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WAROFWORDS Report Summary

Project ID: 338229
Funded under: FP7-IDEAS-ERC
Country: Netherlands

Mid-Term Report Summary - WAROFWORDS (A War of Words: What Ancient Manchurian History Does to Korea and China Today)

Ancient Manchurian history is something of the past. Of a past long ago. Or so one would think. Manchuria, or Northeast China, has been part of China for eight centuries now. But in fact, ancient Manchurian history is on the minds of a large number of people in China and both Korea's today. It is seen as a key ingredient of their - historical - identity. As such, it is worth fighting about. For over a decade, academics from China and South Korea have engaged in fierce debates about who 'owns' Manchurian history. The War of Words-project is probing the depths to which these academic struggles run. And how they spill over into the public domain. As the project researchers have found, there are clear strategic interests for China to make sure, and unambiguously so, that its borders in the northeast (and everywhere else) are uncontested and have always been Chinese. At the same time, the South Korean response has turned out to be much more nuanced and much less nationalist than previously thought. The main academic institution in South Korea charged with answering the Chinese claims did in fact function as an academic institution and not as a propaganda ministry, threading a fine line between academic inquiry and political pronouncement. For South Korea, ancient Manchurian history is so much alive, it is even debated in the National Parliament.
In between the Chinese and South Korean academics, the North Korean academics remain silent. In North Korea it is rather the state that has appropriated Manchurian history to bolster the legitimacy of its ruling house, by borrowing the historical prestige of illustrious Manchuria. The ruling Kim family actively uses its made-up Manchurian heritage to shore up its support among the North Korean people. And in between North Korea and China, there is perhaps the most interesting group: the ethnic Koreans who've lived in China for generations in the territory that used to be known as Manchuria. For them, Manchuria is not a distant past, but a daily reality, positioned in between competing Chinese, South Korean and North Korean claims. There, the Manchurian past is kept alive both in academic writings and in novels, blogs and in personal stories.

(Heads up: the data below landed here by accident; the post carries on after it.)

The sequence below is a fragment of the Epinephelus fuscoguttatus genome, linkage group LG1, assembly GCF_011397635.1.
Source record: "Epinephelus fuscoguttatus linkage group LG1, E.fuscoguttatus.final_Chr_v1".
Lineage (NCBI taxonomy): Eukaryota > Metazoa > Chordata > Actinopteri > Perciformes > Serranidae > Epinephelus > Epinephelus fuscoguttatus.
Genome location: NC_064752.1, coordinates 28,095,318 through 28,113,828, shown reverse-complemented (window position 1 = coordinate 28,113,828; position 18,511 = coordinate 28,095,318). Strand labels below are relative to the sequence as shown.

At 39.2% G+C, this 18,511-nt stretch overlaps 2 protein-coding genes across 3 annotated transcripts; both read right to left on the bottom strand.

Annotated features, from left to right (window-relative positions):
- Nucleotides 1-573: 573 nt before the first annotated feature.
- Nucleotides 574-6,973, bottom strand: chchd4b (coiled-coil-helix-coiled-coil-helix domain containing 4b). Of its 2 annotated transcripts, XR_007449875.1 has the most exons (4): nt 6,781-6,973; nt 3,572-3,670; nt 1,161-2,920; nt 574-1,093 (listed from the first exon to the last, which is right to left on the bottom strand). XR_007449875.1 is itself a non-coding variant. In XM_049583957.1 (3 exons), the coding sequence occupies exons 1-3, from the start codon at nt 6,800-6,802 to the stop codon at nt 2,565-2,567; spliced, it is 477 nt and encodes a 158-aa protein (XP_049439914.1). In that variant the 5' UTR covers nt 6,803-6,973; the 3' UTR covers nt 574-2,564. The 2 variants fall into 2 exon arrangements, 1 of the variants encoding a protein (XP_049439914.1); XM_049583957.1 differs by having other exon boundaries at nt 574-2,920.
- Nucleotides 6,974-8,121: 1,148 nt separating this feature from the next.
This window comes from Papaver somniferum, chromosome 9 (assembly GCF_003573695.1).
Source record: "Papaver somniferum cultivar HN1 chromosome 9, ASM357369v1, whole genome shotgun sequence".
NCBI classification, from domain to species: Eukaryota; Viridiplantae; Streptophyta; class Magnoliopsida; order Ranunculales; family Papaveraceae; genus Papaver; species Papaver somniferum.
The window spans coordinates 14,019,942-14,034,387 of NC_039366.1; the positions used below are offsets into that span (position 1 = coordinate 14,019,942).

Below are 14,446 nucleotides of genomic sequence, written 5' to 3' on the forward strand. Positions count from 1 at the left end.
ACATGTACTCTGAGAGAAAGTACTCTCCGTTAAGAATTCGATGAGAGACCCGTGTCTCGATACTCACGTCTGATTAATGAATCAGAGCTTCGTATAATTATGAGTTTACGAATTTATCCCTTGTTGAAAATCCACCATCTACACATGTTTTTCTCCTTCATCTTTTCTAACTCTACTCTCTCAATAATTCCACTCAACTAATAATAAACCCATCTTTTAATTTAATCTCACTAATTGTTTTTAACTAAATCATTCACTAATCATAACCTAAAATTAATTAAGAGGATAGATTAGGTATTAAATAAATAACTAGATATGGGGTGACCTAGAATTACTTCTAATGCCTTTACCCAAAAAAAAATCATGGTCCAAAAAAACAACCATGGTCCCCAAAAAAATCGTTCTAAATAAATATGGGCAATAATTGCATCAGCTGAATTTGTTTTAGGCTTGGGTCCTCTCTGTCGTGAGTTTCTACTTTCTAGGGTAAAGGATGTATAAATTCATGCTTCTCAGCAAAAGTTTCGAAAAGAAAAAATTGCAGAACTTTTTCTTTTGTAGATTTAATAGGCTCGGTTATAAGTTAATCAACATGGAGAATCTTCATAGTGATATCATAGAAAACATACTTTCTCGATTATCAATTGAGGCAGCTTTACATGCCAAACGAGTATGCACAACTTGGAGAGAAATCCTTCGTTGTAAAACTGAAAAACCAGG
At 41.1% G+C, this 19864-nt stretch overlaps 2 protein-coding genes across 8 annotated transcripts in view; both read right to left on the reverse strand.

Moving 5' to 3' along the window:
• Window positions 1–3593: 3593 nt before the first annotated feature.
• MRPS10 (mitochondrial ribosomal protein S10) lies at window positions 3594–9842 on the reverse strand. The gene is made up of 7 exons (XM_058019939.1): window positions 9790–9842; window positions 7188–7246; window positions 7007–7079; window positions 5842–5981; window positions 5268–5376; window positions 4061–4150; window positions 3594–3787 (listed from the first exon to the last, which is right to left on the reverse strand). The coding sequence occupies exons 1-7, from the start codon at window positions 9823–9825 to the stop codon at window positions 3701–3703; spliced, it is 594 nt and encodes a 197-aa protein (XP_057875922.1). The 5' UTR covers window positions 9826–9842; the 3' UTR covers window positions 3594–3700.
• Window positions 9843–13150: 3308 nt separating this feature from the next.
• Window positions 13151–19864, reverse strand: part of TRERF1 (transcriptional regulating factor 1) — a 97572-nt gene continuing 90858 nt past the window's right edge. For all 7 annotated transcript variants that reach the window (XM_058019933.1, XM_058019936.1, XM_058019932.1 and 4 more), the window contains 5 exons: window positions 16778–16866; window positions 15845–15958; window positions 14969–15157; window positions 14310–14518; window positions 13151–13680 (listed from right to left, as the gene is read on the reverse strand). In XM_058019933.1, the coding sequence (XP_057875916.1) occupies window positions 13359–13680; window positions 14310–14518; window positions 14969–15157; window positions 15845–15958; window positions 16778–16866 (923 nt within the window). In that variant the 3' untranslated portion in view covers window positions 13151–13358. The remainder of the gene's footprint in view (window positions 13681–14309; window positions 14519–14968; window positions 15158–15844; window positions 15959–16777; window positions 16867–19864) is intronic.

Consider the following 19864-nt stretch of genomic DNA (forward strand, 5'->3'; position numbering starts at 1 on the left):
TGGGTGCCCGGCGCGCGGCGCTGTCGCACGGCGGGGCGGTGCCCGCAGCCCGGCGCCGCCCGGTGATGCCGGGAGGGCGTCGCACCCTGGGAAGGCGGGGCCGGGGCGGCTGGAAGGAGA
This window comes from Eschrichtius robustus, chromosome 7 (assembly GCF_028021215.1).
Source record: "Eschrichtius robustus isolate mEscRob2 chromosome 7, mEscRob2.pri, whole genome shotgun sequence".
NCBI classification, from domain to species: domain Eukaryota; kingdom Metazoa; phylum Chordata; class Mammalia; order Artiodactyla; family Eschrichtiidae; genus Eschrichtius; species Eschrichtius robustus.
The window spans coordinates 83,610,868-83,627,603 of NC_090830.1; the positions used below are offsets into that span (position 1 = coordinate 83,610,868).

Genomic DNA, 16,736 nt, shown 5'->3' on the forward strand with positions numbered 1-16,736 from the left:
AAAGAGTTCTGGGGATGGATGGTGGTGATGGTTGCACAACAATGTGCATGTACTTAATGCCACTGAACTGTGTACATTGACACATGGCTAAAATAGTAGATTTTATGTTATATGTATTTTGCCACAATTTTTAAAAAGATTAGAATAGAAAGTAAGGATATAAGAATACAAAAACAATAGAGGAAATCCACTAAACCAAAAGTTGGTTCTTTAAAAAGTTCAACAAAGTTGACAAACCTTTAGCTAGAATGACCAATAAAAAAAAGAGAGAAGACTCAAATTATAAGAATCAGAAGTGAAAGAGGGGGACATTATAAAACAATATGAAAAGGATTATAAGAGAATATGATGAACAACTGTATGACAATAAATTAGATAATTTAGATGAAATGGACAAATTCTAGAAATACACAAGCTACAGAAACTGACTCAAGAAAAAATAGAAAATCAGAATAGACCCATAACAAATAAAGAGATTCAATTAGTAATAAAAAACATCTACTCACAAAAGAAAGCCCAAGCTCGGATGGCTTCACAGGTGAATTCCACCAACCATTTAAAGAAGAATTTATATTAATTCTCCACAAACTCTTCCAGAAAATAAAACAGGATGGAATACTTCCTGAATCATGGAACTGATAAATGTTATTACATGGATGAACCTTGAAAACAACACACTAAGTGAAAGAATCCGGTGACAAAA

This projects has fleshed out the re-imaginings of the Manchurian past in China and the Korea's; analysed its importance in these very different countries; and it is working on getting a grip on how the Manchurian past still contributes to the present in a region that is both very conscious (and possessive) of its past and a beacon of the future as the motor of the world economy. Different stories of the Manchurian past fulfil different roles in today's Northeast Asia; as a mode of identity, a vehicle of international strategies, as a pillar of authoritarian power.

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